My grandmothers’ name was “Mat’agu”. This is one of my favourite Igbo names. Literally, it means “Bring back a leopard”. The leopard was the king of the jungle round my area in ancient times. So the jungle is sometimes referred to as Agu. So for a people that value real estate more than anything else Mat’agu would mean “bring me lots of fortune”. This is another aspect of Igbo names; sometimes they are more intricate than they are literal.
My grandmother’s immediate younger sister was “Adimonyenma” – Who am I better than? The next in line was “Enunka”. In full it is “A no m n’enunka” – I am with my wits. The youngest sister was “Omanu” or “Omanukwueziokwu” – one who is familiar with the facts should speak the truth. From the sequence of names, you can probably infer my grandmother’s family history from her name and that of her sisters.
You don’t get names like these any more. That epoch is different from the present. In that epoch, names were not influenced by Christianity as they are now. So you didn’t get names beginning or ending with “Chukwu” or “Chi”. My grandmother died in 1997. She was in her early 70’s or very late 60’s. You will only get a handful of people that are her age mates that had names starting or ending with “Chukwu” or “Chi”.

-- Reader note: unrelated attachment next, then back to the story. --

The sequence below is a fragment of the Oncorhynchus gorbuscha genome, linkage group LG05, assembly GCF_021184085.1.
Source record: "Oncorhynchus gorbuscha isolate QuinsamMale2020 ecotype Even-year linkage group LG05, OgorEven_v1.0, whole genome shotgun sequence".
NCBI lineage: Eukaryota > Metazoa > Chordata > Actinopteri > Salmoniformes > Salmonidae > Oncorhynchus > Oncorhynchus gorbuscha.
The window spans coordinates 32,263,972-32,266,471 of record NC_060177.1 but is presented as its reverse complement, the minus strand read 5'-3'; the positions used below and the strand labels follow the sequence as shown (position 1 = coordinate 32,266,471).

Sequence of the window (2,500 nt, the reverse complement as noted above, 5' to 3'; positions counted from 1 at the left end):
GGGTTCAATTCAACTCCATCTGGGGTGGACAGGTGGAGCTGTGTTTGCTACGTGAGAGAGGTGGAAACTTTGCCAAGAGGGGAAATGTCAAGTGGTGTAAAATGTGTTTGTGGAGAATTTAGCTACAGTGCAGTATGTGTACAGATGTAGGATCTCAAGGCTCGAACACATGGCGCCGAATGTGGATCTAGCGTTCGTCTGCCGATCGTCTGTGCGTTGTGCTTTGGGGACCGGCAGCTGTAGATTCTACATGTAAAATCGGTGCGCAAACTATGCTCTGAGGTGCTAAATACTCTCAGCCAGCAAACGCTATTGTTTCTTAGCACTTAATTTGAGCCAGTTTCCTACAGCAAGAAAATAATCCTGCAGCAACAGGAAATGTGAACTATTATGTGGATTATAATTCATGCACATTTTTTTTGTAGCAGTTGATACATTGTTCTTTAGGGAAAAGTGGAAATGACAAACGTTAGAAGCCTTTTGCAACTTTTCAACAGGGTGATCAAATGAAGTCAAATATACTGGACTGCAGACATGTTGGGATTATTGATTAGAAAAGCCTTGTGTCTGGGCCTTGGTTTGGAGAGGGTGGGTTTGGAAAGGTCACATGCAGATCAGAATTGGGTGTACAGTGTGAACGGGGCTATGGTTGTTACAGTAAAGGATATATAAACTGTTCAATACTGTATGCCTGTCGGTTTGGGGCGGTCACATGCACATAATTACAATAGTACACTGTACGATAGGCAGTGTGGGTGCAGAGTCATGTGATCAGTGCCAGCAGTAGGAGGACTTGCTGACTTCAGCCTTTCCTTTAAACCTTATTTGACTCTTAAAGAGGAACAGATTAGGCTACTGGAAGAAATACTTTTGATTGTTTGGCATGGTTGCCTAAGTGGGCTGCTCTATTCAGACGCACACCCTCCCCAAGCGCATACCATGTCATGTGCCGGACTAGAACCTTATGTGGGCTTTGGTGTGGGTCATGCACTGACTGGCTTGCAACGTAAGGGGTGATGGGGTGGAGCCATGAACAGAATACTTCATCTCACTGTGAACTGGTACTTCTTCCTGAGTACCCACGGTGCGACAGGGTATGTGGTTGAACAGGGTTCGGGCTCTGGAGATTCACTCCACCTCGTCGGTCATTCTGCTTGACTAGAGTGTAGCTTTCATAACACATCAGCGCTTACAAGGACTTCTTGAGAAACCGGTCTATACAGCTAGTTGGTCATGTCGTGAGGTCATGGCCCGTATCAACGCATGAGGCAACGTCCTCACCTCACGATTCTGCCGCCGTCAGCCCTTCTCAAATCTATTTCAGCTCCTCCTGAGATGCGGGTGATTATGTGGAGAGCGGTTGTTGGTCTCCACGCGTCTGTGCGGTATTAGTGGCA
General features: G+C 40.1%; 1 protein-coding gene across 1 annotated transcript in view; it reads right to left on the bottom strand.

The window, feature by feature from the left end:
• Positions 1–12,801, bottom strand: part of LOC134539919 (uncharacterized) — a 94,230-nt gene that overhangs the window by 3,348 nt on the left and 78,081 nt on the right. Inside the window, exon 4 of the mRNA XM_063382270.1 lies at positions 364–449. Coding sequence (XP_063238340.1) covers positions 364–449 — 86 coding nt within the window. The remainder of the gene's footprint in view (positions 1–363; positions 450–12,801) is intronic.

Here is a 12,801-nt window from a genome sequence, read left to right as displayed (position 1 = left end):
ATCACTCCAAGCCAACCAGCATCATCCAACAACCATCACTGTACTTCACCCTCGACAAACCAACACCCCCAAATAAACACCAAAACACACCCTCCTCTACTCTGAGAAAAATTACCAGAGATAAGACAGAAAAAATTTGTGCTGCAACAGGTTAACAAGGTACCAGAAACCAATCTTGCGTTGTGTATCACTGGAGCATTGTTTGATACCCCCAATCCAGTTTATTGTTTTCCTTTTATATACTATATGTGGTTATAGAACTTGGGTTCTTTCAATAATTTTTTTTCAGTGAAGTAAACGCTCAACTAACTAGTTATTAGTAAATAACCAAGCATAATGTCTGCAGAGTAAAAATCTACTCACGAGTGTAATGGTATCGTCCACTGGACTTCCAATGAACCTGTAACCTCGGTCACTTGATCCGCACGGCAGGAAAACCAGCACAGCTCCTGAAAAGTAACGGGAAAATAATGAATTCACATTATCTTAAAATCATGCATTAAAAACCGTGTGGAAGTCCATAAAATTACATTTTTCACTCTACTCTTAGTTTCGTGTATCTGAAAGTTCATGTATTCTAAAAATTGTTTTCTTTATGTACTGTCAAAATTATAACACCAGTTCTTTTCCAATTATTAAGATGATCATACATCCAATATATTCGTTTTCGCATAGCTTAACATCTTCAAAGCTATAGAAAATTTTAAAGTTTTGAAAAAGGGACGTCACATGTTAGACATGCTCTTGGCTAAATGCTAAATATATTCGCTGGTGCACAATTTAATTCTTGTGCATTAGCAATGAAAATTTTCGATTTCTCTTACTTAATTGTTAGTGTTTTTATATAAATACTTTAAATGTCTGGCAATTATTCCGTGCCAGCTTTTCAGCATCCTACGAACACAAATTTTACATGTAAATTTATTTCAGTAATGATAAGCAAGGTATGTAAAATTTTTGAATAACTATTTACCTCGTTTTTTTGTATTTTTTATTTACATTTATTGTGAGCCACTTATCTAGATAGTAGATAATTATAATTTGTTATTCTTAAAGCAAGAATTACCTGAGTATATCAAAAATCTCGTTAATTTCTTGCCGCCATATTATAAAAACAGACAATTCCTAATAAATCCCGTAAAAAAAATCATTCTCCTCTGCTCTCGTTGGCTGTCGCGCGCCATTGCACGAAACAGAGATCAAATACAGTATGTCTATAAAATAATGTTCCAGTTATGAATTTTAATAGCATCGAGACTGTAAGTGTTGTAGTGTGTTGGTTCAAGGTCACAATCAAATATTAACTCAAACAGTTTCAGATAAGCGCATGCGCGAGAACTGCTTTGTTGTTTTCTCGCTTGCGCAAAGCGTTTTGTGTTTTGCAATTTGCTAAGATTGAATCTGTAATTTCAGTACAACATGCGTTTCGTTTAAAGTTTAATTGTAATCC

Most people her age were probably the first converts to Christianity in their families. Names from that era are almost extinct now. You don’t get names like Nwankwo (my middle name), Uluka, Ojiugo, Ukamaka, Egozo, Anyaedo, Oluede, Ojukwu, Okeke, Ilodibe, Ilodinso and Uyanwanne any more.
Names that were common 3 decades ago are slowly disappearing now. Names like Osita, Obioma, Ijeoma, Obiageli and even Arinze are slowly disappearing. You will be hard pressed to find a 10 year old or younger Igbo kid with these names. Contemporary Igbo names usually start with a K now. Kamsiyo, Kosiso, Kobi or Kanayo. Put Chukwu or Chi at the beginning or the end of these names and you get their meaning.